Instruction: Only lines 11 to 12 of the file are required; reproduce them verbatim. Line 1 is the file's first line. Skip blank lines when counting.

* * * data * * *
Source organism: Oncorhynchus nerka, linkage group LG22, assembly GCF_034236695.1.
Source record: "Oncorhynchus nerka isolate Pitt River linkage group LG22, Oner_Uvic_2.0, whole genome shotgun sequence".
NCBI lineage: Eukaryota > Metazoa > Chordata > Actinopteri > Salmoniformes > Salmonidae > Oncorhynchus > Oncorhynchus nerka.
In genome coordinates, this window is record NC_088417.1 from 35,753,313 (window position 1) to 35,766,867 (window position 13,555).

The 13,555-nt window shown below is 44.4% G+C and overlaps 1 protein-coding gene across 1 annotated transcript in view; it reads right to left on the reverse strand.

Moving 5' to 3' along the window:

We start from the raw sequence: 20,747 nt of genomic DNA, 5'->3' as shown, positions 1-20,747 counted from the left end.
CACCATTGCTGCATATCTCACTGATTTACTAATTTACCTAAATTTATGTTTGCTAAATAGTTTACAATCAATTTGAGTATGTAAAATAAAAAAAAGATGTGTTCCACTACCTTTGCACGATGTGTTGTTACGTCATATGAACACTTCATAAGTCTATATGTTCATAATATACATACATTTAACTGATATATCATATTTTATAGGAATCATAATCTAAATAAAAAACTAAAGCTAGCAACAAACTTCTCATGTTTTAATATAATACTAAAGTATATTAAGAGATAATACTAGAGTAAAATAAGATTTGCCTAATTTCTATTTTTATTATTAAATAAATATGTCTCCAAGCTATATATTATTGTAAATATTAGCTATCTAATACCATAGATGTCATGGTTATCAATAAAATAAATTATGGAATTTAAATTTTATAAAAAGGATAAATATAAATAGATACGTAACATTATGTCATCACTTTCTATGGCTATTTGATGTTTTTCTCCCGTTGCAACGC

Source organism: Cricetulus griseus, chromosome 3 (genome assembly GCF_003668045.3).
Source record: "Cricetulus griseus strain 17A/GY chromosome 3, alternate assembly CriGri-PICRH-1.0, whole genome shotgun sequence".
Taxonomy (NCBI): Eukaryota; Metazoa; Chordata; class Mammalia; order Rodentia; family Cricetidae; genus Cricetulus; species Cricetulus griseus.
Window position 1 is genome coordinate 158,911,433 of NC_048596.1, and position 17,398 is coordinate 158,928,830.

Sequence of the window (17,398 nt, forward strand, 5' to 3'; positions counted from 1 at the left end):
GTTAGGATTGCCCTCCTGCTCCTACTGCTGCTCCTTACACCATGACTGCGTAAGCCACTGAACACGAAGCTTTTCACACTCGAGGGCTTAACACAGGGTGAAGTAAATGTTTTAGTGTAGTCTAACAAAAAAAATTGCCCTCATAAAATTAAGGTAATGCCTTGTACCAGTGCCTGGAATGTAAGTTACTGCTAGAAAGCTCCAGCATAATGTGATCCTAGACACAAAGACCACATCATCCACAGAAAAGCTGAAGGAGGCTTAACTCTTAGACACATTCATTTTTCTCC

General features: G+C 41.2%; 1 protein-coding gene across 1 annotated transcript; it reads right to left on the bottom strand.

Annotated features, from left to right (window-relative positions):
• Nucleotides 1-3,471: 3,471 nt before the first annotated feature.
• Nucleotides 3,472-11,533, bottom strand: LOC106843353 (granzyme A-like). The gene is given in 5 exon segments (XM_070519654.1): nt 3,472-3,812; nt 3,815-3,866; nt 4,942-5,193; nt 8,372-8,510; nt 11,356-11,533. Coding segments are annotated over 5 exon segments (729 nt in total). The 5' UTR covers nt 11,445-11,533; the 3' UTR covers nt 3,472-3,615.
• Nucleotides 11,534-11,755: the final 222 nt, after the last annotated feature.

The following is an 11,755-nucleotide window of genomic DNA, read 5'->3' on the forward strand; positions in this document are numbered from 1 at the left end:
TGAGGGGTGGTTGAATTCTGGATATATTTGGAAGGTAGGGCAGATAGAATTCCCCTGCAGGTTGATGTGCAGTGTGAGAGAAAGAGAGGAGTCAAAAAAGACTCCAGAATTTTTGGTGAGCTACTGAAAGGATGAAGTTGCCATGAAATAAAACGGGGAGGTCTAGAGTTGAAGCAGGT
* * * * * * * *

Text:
Taxonomy (NCBI): Eukaryota; Metazoa; Chordata; class Mammalia; order Rodentia; family Cricetidae; genus Cricetulus; species Cricetulus griseus.
Window position 1 is genome coordinate 158,911,433 of NC_048596.1, and position 17,398 is coordinate 158,928,830.